4 August 2022
By Tim Koch
Tim Koch gets Orwellian.
In his dystopian novel Nineteen Eighty-Four, George Orwell invented the concept of “blackwhite”, the ability to accept whatever one is told, regardless of the facts (this was probably before the phrase “conspiracy theory” was invented). I recently came across a claim on eBay that I really wanted to accept as true – but boring old facts sadly prevented me from doing so. I hope that Big Brother was not watching.
For a starting bid of £29, a current eBay listing offers:
A 1938 Bronze and Enamel Poplar Blackwall and District Rowing Club (medal). Won By the famous Author George Orwell, he lived in the area at the time and was a keen rower.
Poplar, Blackwall and District Rowing Club (PBDRC) is sited on the northern bank of the Thames opposite Greenwich on the Isle of Dogs, London.
My immediate cause for concern was that the medal had the author’s pen name, “G(eorge) Orwell”, engraved on it, not “Eric Blair”, his birth and his legal name and the one that he used in his daily business throughout his life.
Further, if Blair really was “a keen rower”, this would have been discovered and documented a long time ago by HTBS contributors, particularly as the inveterate writer was a life-long diarist. In October 2020, Greg Denieffe noted what tenuous rowing connections Blair had in his HTBS piece George Orwell: Books, Berks and Boaters. This lack of involvement in rowing was despite the fact that Blair had lived in and around Henley and had attended Eton. Perhaps his one reference to Eton rowing was in his famous lines:
From the whole decade before 1914 there seems to breathe forth a smell of the more vulgar, un-grown-up kind of luxury…… an atmosphere, as it were, of eating everlasting strawberry ices on green lawns to the tune of the Eton Boating Song.
A little research into Blair’s life around the time of the 1938 medal did reveal one near truth in the eBay listing – he did once live near Poplar Blackwall and District Rowing Club. In June 1937, Blair returned from the Spanish Civil War and stayed at the home of his brother-in-law, Laurence O’Shaughnessy, in Greenwich. However, he soon moved back to a former home in Wallington, Hertfordshire, forty miles from London. A letter written by his wife, Eileen, indicates that they were there at least by New Year’s Day 1938.
In March 1938, one of Blair’s lungs haemorrhaged and he was taken to the Preston Hall Sanatorium in Kent. During a long convalescence, the doctors advised that his health would benefit from warmer climes. In September, Blair set out for French Morocco and he stayed near Casablanca for six months while writing Coming Up for Air.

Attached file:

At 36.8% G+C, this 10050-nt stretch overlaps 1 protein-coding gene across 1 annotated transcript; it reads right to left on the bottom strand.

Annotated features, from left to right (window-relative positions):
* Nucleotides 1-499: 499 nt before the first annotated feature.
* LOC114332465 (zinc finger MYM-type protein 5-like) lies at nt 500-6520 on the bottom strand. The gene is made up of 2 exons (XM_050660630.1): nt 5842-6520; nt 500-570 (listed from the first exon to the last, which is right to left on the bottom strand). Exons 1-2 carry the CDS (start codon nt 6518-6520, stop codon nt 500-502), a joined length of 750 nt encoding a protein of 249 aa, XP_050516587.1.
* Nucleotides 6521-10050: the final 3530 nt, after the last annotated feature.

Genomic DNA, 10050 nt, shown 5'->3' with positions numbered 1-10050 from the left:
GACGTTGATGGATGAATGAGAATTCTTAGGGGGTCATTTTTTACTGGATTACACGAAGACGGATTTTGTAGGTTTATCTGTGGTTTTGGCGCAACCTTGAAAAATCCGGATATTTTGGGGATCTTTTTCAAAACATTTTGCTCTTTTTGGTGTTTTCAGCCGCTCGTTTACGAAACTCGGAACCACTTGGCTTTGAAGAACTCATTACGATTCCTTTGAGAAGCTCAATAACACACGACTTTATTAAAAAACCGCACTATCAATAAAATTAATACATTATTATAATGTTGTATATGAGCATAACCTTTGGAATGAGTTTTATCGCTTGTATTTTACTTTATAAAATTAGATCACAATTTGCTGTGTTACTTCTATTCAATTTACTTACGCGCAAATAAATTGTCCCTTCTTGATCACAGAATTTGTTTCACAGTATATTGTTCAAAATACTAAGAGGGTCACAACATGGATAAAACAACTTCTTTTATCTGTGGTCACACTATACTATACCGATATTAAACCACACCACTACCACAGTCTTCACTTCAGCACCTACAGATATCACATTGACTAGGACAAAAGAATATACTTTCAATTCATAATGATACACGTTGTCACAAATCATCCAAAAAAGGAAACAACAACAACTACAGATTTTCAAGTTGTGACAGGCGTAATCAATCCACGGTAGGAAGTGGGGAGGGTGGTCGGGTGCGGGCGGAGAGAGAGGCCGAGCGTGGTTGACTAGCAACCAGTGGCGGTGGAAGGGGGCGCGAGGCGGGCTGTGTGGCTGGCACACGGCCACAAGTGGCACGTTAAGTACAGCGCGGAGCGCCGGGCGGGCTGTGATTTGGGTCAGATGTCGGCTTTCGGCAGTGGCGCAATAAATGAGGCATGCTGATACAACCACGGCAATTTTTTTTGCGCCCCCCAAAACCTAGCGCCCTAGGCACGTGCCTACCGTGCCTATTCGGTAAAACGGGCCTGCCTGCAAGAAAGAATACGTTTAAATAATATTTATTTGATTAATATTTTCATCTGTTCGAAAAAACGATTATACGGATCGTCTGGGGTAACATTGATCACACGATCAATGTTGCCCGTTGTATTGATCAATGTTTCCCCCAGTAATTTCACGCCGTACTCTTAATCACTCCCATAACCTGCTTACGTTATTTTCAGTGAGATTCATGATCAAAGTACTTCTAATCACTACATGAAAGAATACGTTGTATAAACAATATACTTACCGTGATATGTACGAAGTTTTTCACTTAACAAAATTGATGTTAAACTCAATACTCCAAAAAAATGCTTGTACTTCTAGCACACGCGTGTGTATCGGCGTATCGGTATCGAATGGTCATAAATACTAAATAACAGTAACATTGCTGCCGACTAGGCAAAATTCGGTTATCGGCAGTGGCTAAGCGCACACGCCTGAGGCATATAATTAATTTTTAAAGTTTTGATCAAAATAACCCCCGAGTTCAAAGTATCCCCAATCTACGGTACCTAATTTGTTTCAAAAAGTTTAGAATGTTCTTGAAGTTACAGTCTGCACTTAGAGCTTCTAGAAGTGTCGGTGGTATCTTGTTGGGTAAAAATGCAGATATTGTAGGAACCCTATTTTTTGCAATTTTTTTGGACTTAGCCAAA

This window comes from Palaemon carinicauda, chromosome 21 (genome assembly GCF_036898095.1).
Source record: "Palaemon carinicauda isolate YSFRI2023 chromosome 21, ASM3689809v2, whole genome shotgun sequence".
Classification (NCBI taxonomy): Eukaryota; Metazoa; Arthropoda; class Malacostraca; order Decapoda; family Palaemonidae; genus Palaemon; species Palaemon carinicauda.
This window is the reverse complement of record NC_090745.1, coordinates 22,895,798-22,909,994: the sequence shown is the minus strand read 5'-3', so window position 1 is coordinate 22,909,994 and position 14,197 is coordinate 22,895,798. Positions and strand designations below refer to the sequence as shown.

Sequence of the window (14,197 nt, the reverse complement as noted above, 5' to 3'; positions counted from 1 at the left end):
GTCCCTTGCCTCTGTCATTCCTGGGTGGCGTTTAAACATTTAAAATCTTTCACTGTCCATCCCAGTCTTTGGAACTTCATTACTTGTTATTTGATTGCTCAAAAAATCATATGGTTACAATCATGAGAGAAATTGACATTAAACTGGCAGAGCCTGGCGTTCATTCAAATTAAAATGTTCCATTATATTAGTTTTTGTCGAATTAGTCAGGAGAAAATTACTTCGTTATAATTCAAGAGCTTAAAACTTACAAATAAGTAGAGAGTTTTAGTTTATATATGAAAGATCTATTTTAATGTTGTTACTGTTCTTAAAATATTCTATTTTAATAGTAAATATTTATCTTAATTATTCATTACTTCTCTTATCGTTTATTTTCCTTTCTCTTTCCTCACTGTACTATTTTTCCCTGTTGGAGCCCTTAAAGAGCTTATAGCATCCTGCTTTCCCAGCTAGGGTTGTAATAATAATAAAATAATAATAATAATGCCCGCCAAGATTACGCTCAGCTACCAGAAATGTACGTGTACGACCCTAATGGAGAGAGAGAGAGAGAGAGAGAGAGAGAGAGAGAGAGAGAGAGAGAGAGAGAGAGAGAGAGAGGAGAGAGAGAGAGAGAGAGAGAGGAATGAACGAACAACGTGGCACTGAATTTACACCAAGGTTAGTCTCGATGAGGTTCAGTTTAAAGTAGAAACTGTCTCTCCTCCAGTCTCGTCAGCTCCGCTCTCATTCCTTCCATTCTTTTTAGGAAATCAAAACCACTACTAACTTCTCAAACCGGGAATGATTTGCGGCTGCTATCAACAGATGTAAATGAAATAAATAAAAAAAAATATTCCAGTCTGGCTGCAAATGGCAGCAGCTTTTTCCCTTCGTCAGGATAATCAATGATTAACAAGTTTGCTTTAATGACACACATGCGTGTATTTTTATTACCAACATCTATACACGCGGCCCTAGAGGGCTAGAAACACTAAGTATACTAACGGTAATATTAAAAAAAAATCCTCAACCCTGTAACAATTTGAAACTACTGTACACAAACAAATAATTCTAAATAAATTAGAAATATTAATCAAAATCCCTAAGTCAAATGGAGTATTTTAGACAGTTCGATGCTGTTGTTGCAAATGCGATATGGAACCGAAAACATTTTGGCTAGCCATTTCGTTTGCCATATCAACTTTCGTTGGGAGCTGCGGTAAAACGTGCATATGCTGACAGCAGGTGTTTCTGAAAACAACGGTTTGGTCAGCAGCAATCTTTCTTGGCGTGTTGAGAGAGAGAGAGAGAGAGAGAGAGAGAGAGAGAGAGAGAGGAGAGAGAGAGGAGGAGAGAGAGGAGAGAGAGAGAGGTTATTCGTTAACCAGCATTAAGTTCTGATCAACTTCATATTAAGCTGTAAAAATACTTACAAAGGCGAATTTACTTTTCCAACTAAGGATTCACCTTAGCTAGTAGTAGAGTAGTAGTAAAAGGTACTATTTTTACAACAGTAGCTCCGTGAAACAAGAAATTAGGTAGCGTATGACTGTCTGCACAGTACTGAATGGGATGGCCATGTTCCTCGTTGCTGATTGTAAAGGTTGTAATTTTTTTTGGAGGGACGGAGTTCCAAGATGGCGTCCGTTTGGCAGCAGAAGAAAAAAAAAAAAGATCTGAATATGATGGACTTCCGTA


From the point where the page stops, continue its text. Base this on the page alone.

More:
Thus, the possibility that a 35-year-old chain-smoker in the early stages of tuberculosis and who spent most of 1938 in a sanatorium or living abroad, beat the tough young watermen of the East End at their club’s regatta is non-existent. However, my research did discover a time when a deft bit of rowing by his nephew probably saved Blair’s life.
In 2014, the Daily Record interviewed Blair’s adopted son, Richard, while he was revisiting Jura.
In the evenings, they would go fishing or checking their lobster pots. It was after a week camping in June 1947 that Orwell’s boat capsized. He was with Richard on his knee, his nephew Henry and niece Lucy (and niece Jane) when he realised he had miscalculated the tides, their outboard was swamped in the clashing waters.
Henry rowed them to an islet but when he jumped off and pulled the dinghy in, it capsized. “I remember being under the water but because I was on father’s knee he managed to get me. We scrambled to the land and were picked up by a lobster boat. It could have gone badly. The tide was running and we could have been dragged away and been drowned…”
Henry Dakin, the son of Majorie Dakin, Blair’s eldest sister, was then a twenty-one-year-old soldier. His sister Jane was 24 and sister Lucy was 16. Toddler Richard was 3.
The incident was also vividly recalled by Lucy and Jane, in a 2012 interview now on YouTube (they refer to Richard as “Rick”). The story really starts at 1 min 42 secs and is a great insight into life with “Uncle Eric”. At 7 min 32 secs, Lucy notes that, “I always say that if it hadn’t been for Henry, Nineteen Eighty-Four wouldn’t have been finished…”
Well rowed, Henry.
There is a well known family that has rowed for years at PBDRC the Orwell’s so I presume this was a medal won by one of them